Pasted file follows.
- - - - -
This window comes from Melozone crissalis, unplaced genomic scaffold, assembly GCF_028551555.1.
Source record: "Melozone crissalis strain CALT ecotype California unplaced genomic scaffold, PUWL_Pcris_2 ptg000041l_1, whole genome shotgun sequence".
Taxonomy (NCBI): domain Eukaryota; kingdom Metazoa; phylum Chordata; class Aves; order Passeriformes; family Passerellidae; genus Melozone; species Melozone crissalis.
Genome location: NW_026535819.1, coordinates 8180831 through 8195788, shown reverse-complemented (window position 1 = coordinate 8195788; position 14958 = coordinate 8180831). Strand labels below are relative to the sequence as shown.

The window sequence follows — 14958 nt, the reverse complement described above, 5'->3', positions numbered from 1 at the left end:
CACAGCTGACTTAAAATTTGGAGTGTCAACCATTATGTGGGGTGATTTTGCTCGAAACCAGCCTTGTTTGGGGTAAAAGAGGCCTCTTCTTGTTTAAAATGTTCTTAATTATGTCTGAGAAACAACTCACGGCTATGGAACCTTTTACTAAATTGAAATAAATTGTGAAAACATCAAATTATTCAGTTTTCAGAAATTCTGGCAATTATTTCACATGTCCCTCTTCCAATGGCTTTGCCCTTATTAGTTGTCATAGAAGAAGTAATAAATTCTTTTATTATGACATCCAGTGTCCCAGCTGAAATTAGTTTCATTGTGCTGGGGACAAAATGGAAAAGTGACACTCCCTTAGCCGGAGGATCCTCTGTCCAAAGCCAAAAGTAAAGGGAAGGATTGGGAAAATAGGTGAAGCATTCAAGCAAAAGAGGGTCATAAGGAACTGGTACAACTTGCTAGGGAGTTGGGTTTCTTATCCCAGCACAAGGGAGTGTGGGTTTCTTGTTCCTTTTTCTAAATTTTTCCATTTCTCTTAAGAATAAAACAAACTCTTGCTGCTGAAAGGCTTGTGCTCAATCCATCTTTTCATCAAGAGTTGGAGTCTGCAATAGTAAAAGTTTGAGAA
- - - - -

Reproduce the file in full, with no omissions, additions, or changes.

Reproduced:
This window comes from Melozone crissalis, unplaced genomic scaffold, assembly GCF_028551555.1.
Source record: "Melozone crissalis strain CALT ecotype California unplaced genomic scaffold, PUWL_Pcris_2 ptg000041l_1, whole genome shotgun sequence".
Taxonomy (NCBI): domain Eukaryota; kingdom Metazoa; phylum Chordata; class Aves; order Passeriformes; family Passerellidae; genus Melozone; species Melozone crissalis.
Genome location: NW_026535819.1, coordinates 8180831 through 8195788, shown reverse-complemented (window position 1 = coordinate 8195788; position 14958 = coordinate 8180831). Strand labels below are relative to the sequence as shown.

The window sequence follows — 14958 nt, the reverse complement described above, 5'->3', positions numbered from 1 at the left end:
CACAGCTGACTTAAAATTTGGAGTGTCAACCATTATGTGGGGTGATTTTGCTCGAAACCAGCCTTGTTTGGGGTAAAAGAGGCCTCTTCTTGTTTAAAATGTTCTTAATTATGTCTGAGAAACAACTCACGGCTATGGAACCTTTTACTAAATTGAAATAAATTGTGAAAACATCAAATTATTCAGTTTTCAGAAATTCTGGCAATTATTTCACATGTCCCTCTTCCAATGGCTTTGCCCTTATTAGTTGTCATAGAAGAAGTAATAAATTCTTTTATTATGACATCCAGTGTCCCAGCTGAAATTAGTTTCATTGTGCTGGGGACAAAATGGAAAAGTGACACTCCCTTAGCCGGAGGATCCTCTGTCCAAAGCCAAAAGTAAAGGGAAGGATTGGGAAAATAGGTGAAGCATTCAAGCAAAAGAGGGTCATAAGGAACTGGTACAACTTGCTAGGGAGTTGGGTTTCTTATCCCAGCACAAGGGAGTGTGGGTTTCTTGTTCCTTTTTCTAAATTTTTCCATTTCTCTTAAGAATAAAACAAACTCTTGCTGCTGAAAGGCTTGTGCTCAATCCATCTTTTCATCAAGAGTTGGAGTCTGCAATAGTAAAAGTTTGAGAA